RALEIGH, N.C. — We thought we would recognize North Carolina State.
It was the team that stacked stats against inferior foes. It was the team that had not defeated a Division I Bowl Subdivision opponent with a winning record. It was the team Clemson was expected to dismantle Saturday.
However, N.C. State arrived at the Halloween party dressed as a formidable adversary.
The costume included a solid rushing attack.
The Wolfpack carved through Clemson for five yards per carry, the highest rate Clemson has surrendered this season. N.C. State notched three runs that covered at least 20 yards.
The costume included a prudent passing strategy.
The Wolfpack attacked the flats underneath Clemson’s coverage in the first half. Quarterback Jacoby Brissett completed six of his first seven attempts. He also tossed over Clemson’s secondary for a pair of touchdowns passes that each covered at least 28 yards.
The costume included an erratic, yet explosive special teams performance.
N.C. State allowed Clemson to block its first extra point. The Wolfpack missed an additional field goal attempt. Nevertheless, wide receiver Nyheim Hines exploited the deficiency in Clemson’s kickoff coverage for a 100-yard touchdown return. N.C. State gained 200 yards on five kick returns.
Unfortunately for N.C. State, the costume did not include a decent defense.
N.C. State entered the contest ranked No. 3 in the Bowl Subdivision in total defense. The Wolfpack allowed an average of 251.1 yards per game through its first seven contests. Yet, only one of N.C. State’s first six Bowl Subdivision opponents entered the weekend ranked inside the Top 80 in total offense.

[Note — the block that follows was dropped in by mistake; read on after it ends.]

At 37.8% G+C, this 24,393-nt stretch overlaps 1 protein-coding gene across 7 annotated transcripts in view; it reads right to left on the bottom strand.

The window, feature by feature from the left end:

Clemson peeled the mask off those padded figures.
The Tigers amassed 623 yards of total offense. Clemson quarterback Deshaun Watson compiled a pass efficiency rating of 238.9, more than double the rating N.C. State’s defense recorded through its previous seven games.
N.C. State was ranked No. 15 in rushing defense, allowing 107 yards per game. Clemson running back Wayne Gallman topped that mark alone— through the first three quarters. He finished with 172 of the 240 rushing yards the Tigers tallied.
The 58-0 drubbing Clemson enjoyed at Miami the previous week made Saturday’s 56-41 margin look like an unnerving nail-biter. Yet, expectations can be as skewed as N.C. State’s defensive statistics.
Clemson is expected to be more talented, more deep and more polished than any of its remaining opponents. Clemson is expected to sweep through this final stretch of the regular season and secure a spot in the College Football Playoff.
However, no one should expect a series of shutouts. Clemson will not be able to clear its bench in the third quarter.
Teams have more time, more film and more clues available to craft an effective game plan, like N.C. State did Saturday. Teams will not be intimidated. They will relish the opportunity to knock Clemson off its championship course.
Do not be surprised if Florida State arrives at Death Valley next week with an uncharacteristically competent offense. Do not be shocked if Syracuse, Wake Forest and South Carolina give the Tigers a fight.
Do not be startled if Clemson grinds through the adversity and survives.
On Saturday, Clemson overcame its deficiencies and capitalized on its strengths. The advantages— in personnel and play-calling— may alter weekly, but that formula never does. At this point in the season, style is insignificant to the outcome. The only objective is remaining undefeated, regardless of how that feat is achieved.
It does not have to be pretty. It just has to be perfect.